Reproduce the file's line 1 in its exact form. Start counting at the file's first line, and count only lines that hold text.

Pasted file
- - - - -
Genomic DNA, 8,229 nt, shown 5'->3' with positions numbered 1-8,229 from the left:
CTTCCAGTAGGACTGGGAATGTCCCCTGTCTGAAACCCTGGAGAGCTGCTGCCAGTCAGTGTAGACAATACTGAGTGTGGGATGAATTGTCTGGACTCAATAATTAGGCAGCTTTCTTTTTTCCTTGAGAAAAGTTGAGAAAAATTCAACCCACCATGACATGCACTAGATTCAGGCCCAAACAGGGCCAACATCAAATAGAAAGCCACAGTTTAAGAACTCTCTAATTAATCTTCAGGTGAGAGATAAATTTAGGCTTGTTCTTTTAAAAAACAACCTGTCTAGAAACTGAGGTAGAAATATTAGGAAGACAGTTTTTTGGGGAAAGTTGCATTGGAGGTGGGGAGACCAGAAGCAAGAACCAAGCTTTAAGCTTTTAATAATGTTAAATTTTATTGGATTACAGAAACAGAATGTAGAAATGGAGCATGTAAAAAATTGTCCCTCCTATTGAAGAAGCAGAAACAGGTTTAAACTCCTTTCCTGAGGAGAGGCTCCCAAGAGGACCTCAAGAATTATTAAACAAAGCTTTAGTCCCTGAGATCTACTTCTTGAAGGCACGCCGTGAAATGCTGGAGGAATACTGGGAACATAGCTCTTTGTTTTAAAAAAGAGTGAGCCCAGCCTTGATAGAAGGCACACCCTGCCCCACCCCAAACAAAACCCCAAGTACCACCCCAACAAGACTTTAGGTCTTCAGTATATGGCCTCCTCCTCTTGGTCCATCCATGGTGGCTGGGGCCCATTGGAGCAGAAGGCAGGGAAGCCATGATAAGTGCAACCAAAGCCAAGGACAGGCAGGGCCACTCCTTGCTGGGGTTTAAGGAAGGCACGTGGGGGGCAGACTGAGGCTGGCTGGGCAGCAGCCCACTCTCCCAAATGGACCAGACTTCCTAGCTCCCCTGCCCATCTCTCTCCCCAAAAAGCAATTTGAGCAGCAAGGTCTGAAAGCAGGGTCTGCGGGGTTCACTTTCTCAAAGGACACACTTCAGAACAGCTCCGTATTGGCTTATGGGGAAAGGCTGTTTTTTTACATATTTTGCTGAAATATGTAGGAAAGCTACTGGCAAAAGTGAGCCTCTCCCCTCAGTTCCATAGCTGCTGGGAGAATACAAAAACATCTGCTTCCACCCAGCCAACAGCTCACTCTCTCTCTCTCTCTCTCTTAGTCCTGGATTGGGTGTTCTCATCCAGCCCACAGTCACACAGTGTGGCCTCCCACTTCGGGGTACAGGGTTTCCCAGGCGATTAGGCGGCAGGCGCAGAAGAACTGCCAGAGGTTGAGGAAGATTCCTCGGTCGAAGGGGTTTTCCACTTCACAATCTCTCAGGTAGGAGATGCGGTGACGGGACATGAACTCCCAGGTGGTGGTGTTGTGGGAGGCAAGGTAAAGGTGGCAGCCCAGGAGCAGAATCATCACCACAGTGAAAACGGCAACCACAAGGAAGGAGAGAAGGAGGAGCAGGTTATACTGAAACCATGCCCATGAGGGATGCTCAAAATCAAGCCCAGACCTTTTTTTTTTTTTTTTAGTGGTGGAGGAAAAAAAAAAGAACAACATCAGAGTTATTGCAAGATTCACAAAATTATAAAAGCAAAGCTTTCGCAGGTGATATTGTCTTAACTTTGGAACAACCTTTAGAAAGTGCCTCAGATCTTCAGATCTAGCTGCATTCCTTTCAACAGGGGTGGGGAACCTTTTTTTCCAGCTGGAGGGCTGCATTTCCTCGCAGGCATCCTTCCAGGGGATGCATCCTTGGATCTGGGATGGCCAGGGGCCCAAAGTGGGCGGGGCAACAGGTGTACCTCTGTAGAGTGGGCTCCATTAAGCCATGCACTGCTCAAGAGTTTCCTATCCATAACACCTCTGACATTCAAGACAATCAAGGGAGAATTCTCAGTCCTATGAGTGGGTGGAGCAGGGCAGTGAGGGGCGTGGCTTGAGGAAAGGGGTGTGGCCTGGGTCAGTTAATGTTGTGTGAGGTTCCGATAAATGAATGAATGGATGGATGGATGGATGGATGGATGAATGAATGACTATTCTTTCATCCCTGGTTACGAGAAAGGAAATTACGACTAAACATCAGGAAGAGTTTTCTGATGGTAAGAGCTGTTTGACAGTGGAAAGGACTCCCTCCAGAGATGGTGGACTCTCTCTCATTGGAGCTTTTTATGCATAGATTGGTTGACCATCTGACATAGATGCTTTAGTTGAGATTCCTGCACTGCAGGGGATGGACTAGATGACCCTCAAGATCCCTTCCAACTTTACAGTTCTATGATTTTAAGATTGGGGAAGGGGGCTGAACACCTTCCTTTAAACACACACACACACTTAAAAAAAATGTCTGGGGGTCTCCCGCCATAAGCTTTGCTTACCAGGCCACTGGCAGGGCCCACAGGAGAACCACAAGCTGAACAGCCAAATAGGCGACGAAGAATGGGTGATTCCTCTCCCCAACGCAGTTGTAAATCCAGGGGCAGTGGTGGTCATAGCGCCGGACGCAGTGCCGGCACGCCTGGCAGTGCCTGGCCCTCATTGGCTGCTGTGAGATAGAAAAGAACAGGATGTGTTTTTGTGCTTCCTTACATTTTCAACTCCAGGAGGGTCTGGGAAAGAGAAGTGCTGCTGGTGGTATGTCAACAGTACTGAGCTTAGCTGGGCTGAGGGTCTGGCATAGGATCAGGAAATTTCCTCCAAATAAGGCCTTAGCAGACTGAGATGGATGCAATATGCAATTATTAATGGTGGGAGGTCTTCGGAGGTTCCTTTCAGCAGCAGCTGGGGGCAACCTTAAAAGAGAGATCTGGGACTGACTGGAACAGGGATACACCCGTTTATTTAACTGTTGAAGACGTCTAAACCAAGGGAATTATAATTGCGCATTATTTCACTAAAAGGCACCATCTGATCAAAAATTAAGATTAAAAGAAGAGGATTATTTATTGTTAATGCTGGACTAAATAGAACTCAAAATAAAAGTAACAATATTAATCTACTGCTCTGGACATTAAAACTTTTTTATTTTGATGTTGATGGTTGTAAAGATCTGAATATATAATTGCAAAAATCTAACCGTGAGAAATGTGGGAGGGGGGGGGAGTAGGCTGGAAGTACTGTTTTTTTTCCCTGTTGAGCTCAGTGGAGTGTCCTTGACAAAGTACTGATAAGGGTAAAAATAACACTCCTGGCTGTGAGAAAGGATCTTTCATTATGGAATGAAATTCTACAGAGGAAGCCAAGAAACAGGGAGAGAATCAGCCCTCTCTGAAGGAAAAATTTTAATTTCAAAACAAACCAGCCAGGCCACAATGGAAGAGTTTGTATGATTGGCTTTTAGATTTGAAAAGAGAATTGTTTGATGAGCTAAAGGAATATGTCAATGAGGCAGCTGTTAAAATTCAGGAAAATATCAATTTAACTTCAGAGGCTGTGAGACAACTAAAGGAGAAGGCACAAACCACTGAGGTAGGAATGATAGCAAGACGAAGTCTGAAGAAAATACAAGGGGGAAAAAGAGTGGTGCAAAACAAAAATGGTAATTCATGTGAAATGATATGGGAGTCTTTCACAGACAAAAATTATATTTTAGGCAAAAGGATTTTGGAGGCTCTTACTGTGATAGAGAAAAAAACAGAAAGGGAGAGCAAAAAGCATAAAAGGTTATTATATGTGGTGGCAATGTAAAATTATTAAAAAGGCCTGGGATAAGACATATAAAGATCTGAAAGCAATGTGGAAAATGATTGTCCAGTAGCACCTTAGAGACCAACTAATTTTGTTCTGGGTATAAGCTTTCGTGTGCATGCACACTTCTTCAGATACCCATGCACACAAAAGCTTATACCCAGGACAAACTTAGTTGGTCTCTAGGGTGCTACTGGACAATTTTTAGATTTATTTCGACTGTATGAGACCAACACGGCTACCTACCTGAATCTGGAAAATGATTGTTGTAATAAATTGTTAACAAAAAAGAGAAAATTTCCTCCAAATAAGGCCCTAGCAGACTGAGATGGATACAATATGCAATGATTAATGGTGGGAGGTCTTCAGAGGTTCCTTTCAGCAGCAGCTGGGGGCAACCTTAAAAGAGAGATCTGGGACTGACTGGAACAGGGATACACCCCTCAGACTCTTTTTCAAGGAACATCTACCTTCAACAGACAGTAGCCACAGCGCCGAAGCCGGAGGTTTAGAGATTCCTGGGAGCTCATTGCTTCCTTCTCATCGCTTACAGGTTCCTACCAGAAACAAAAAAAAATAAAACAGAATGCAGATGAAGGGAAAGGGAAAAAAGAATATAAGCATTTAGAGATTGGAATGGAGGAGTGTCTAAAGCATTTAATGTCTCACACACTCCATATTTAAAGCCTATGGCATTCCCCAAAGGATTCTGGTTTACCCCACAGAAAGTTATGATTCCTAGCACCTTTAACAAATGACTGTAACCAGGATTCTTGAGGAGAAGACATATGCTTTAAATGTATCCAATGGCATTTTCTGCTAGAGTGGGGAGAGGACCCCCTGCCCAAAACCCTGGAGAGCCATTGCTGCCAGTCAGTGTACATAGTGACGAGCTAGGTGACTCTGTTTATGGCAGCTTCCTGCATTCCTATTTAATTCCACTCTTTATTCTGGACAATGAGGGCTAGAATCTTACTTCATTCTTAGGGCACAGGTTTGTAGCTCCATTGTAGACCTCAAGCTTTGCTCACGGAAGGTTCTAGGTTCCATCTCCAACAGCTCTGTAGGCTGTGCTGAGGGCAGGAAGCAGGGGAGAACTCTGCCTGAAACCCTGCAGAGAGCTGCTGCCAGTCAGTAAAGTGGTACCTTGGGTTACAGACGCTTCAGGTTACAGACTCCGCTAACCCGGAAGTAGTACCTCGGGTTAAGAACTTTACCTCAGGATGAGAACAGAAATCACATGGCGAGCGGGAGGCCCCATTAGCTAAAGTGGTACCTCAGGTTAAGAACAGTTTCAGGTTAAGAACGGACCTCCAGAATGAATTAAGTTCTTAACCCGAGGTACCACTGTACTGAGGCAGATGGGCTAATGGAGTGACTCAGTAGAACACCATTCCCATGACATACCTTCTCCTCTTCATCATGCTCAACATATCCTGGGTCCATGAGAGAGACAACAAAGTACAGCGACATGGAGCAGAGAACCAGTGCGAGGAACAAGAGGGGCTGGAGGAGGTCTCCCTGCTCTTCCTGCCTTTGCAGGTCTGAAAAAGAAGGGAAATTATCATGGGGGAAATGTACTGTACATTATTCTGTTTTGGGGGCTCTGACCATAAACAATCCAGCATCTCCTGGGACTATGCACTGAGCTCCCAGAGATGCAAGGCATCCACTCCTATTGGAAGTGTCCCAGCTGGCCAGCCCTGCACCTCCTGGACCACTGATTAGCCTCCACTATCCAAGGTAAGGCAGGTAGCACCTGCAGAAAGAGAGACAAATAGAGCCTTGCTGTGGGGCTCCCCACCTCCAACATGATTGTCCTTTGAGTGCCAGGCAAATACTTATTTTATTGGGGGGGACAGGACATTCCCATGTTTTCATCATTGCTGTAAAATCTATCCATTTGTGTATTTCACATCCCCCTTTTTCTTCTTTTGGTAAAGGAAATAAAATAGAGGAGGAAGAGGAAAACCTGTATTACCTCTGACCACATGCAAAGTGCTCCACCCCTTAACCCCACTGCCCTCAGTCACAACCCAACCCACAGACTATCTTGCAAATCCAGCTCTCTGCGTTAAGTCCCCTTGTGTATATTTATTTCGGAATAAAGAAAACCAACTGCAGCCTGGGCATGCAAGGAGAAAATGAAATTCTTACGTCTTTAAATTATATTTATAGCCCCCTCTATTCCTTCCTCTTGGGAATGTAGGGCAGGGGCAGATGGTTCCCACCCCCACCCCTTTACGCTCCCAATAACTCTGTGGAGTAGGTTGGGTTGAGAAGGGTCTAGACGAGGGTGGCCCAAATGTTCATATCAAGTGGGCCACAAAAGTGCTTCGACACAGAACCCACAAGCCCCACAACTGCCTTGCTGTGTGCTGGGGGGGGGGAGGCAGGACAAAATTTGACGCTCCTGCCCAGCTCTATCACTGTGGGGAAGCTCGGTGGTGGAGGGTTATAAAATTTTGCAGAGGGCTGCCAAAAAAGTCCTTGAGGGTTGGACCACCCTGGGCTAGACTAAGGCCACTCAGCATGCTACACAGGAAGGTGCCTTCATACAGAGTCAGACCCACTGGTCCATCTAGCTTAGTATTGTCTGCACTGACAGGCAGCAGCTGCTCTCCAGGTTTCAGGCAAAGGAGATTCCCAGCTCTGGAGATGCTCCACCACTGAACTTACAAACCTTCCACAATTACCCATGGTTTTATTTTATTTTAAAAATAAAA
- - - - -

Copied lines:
Genomic DNA, 8,229 nt, shown 5'->3' with positions numbered 1-8,229 from the left: